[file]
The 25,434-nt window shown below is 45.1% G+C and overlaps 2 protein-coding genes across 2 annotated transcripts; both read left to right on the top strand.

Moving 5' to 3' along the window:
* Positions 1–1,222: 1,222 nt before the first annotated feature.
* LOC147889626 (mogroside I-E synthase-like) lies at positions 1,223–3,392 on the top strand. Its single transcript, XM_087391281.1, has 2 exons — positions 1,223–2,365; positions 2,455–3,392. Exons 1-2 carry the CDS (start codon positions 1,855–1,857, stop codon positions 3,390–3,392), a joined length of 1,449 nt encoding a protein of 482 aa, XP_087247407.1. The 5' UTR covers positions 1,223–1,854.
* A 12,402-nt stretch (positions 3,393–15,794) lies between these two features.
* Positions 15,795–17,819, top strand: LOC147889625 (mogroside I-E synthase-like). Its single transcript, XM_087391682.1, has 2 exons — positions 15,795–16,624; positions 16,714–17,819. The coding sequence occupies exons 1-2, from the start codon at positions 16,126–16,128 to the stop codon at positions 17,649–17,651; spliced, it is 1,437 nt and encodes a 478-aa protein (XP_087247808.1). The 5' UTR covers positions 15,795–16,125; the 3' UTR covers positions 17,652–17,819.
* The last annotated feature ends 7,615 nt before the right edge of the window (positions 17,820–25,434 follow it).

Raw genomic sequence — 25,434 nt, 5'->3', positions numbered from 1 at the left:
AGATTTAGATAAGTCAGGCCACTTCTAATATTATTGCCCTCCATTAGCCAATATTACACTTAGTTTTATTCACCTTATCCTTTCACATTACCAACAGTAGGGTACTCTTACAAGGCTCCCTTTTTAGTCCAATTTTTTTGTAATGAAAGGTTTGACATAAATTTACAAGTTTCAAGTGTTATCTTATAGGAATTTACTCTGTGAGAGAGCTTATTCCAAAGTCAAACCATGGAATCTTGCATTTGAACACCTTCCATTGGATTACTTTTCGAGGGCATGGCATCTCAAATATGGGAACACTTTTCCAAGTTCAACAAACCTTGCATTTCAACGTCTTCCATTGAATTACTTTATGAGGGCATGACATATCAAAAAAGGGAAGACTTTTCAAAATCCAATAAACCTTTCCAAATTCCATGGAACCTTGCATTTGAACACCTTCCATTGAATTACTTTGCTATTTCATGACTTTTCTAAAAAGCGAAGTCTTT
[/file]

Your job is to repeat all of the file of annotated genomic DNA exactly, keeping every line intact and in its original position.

The 25,434-nt window shown below is 45.1% G+C and overlaps 2 protein-coding genes across 2 annotated transcripts; both read left to right on the top strand.

Moving 5' to 3' along the window:
* Positions 1–1,222: 1,222 nt before the first annotated feature.
* LOC147889626 (mogroside I-E synthase-like) lies at positions 1,223–3,392 on the top strand. Its single transcript, XM_087391281.1, has 2 exons — positions 1,223–2,365; positions 2,455–3,392. Exons 1-2 carry the CDS (start codon positions 1,855–1,857, stop codon positions 3,390–3,392), a joined length of 1,449 nt encoding a protein of 482 aa, XP_087247407.1. The 5' UTR covers positions 1,223–1,854.
* A 12,402-nt stretch (positions 3,393–15,794) lies between these two features.
* Positions 15,795–17,819, top strand: LOC147889625 (mogroside I-E synthase-like). Its single transcript, XM_087391682.1, has 2 exons — positions 15,795–16,624; positions 16,714–17,819. The coding sequence occupies exons 1-2, from the start codon at positions 16,126–16,128 to the stop codon at positions 17,649–17,651; spliced, it is 1,437 nt and encodes a 478-aa protein (XP_087247808.1). The 5' UTR covers positions 15,795–16,125; the 3' UTR covers positions 17,652–17,819.
* The last annotated feature ends 7,615 nt before the right edge of the window (positions 17,820–25,434 follow it).

Raw genomic sequence — 25,434 nt, 5'->3', positions numbered from 1 at the left:
AGATTTAGATAAGTCAGGCCACTTCTAATATTATTGCCCTCCATTAGCCAATATTACACTTAGTTTTATTCACCTTATCCTTTCACATTACCAACAGTAGGGTACTCTTACAAGGCTCCCTTTTTAGTCCAATTTTTTTGTAATGAAAGGTTTGACATAAATTTACAAGTTTCAAGTGTTATCTTATAGGAATTTACTCTGTGAGAGAGCTTATTCCAAAGTCAAACCATGGAATCTTGCATTTGAACACCTTCCATTGGATTACTTTTCGAGGGCATGGCATCTCAAATATGGGAACACTTTTCCAAGTTCAACAAACCTTGCATTTCAACGTCTTCCATTGAATTACTTTATGAGGGCATGACATATCAAAAAAGGGAAGACTTTTCAAAATCCAATAAACCTTTCCAAATTCCATGGAACCTTGCATTTGAACACCTTCCATTGAATTACTTTGCTATTTCATGACTTTTCTAAAAAGCGAAGTCTTT